An Eastbourne, Lower Hutt, real estate agent who bid on a property she had been showing to a client has been ordered to take a course in business ethics.
Margaret Lindsay, who is employed by Harcourts Eastbourne, was working with Whitireia stage and screen arts director Richard Finn in early 2012 to find a suitable property in the area.
After Finn was unsuccessful with tenders on two properties she had found for him, he was shown through 32-36 Rimu St.
Finn told the Real Estate Agents Disciplinary Tribunal that he expressed his interest and possible plans for the mixed commercial/residential space to Lindsay after the viewing.
But on the deadline date for the tender, less than an hour before it closed, he was told Lindsay and her husband were interested in the property and had lodged their own tender.
A stunned Finn was referred to another agent, and lodged a tender for $950,000. Lindsay's tender was for $1 million. The owners rejected both offers, so Finn increased his to $965,000, but the property was eventually sold to Lindsay and her husband for $1.1m.
In her defence, Lindsay claimed she was not interested in the property until three days before the tender closed, and did not firmly decide to make an offer until the final morning.
She said she could not remember having a conversation with Finn about his plans to develop the property.
She never discussed his budget with him, and said she was under the impression he was not going to make an offer on the property because of concerns about GST costs. She admitted that, in hindsight, she should have disclosed her interest immediately.
Lindsay said she tried to contact Finn the day before, and at 9am on the day of the tender, to check his interest but could not reach him. He called her back at 11am and asked her to submit a tender on his behalf.
When asked why she did not leave a voice message or send an email disclosing her interest to Finn, Lindsay said it was because she and her husband were not sure until the "last minute".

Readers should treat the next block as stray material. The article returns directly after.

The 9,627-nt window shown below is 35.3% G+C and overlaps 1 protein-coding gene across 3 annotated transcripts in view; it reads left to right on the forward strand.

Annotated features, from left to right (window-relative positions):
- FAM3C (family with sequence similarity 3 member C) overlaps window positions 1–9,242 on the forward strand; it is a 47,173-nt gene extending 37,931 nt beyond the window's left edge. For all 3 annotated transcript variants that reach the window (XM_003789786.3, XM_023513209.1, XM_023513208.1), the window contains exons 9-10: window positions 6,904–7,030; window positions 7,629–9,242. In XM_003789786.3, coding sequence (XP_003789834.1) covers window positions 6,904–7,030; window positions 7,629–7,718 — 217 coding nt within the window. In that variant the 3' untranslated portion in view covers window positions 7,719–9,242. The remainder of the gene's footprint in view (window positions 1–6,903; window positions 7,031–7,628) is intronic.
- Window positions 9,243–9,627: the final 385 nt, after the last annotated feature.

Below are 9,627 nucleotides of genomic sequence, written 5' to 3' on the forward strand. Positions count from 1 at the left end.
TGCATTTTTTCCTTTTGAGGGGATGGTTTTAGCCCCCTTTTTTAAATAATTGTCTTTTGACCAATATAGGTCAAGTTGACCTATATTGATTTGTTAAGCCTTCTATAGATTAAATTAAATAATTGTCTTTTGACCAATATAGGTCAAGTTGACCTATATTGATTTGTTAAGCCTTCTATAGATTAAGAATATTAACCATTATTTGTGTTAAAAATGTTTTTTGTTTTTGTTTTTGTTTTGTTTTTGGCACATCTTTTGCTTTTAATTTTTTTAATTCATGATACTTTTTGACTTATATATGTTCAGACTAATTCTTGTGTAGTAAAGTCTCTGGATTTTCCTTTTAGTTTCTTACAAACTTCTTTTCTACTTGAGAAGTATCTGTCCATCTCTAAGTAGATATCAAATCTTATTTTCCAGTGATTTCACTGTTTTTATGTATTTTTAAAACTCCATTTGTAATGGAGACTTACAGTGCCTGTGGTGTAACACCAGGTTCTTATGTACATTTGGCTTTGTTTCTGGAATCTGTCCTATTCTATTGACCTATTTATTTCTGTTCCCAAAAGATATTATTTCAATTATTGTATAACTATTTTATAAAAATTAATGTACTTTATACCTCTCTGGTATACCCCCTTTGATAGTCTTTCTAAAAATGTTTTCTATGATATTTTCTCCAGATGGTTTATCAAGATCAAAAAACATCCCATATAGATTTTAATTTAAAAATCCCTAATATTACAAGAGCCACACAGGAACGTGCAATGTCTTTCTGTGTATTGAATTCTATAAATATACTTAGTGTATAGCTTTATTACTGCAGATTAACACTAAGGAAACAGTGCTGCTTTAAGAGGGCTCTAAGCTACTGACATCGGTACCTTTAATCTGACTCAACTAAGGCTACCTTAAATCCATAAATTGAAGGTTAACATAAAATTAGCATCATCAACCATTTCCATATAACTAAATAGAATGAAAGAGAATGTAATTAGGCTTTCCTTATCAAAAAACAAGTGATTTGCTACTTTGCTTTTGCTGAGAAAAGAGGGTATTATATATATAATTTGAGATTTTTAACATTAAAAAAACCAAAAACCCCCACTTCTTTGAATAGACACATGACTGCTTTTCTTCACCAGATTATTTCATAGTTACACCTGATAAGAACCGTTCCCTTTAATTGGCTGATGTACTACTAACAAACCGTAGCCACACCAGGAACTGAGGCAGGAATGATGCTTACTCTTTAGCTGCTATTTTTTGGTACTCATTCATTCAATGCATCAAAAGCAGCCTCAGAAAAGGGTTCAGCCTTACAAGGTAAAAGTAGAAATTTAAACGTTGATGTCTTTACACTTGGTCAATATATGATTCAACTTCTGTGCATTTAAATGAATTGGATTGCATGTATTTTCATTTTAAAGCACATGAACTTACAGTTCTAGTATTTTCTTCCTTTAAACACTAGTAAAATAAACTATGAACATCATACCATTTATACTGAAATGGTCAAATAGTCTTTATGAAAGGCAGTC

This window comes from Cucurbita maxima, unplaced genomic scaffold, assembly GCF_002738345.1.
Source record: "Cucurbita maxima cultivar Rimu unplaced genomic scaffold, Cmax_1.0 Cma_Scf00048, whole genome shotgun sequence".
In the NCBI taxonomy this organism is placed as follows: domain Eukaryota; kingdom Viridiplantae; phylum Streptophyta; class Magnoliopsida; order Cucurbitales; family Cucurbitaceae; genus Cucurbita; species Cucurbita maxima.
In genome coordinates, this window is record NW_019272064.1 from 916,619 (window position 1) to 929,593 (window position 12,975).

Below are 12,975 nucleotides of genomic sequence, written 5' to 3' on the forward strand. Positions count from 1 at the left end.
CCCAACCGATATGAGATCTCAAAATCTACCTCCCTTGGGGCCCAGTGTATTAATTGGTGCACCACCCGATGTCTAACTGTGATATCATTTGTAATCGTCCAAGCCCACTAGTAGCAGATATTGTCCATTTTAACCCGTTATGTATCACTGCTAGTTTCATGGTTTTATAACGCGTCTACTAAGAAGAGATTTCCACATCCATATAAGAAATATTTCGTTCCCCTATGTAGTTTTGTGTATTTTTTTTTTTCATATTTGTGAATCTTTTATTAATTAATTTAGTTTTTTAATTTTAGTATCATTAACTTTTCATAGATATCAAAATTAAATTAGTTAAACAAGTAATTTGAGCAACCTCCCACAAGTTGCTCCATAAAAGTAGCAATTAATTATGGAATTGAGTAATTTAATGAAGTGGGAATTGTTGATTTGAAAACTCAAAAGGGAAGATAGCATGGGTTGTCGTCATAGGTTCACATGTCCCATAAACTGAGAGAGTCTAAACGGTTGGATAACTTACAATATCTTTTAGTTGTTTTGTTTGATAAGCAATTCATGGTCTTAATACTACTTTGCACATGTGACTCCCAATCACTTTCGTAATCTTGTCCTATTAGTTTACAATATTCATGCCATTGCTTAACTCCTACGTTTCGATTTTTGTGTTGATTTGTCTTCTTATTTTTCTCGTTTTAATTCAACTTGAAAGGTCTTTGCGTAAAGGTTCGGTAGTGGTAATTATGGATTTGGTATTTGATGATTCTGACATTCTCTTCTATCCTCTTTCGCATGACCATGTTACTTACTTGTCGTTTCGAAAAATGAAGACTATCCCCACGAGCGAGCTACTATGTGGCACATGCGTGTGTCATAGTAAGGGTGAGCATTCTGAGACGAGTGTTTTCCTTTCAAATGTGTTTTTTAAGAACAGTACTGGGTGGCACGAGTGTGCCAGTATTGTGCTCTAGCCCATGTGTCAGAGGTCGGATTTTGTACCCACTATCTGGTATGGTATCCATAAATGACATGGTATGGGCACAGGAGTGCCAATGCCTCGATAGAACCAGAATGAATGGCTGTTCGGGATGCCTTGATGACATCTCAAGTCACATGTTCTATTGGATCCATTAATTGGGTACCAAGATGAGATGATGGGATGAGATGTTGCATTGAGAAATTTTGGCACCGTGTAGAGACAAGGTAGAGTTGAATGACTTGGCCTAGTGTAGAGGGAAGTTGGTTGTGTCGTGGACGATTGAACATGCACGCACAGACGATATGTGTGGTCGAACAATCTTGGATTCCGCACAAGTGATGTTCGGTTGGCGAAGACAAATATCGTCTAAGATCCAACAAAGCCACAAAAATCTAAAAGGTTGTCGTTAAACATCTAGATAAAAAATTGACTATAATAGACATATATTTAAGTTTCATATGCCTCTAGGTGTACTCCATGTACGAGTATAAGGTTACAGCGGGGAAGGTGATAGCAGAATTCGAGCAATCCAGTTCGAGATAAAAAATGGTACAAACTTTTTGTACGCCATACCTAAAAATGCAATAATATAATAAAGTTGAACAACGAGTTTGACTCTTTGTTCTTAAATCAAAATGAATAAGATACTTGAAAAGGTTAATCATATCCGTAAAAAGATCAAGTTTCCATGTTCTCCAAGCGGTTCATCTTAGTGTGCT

Finn said both he and his wife felt "utterly betrayed" by what had happened.
"We've brought several houses over the years, and something like this has never happened before.
"We've chatted with other agents and they have been in agreement that you just don't do that - compete with your clients? We are decent people and were treated badly."
In a written statement, Lindsay reiterated that she believed Finn no longer had any interest in the property and that she had received no information from him that helped with her tender.
She and her husband had paid more than $1m for the property, and it would not have sold if Finn's offer had been the only one entered.
"The outcome of our bidding for the property was that the vendor got the best price available for the property, which is the result a real estate agent is supposed to achieve."
In a decision released yesterday, the tribunal found Lindsay not guilty of misconduct but guilty of unsatisfactory conduct.
Waiting for three days until less than an hour before deadline to inform Finn of her intention to submit a tender was unacceptable, it said.
"We can understand that the complainant feels gazumped, or out-manoeuvered, by a licensee who he thought was his trusted adviser and negotiator."
Initially the tribunal indicated a $2000 fine but, after an objection from the Real Estate Agents Authority, it raised it to $4000 and ordered Lindsay to formally apologise to Finn, and to complete a business ethics training course.
- The Dominion Post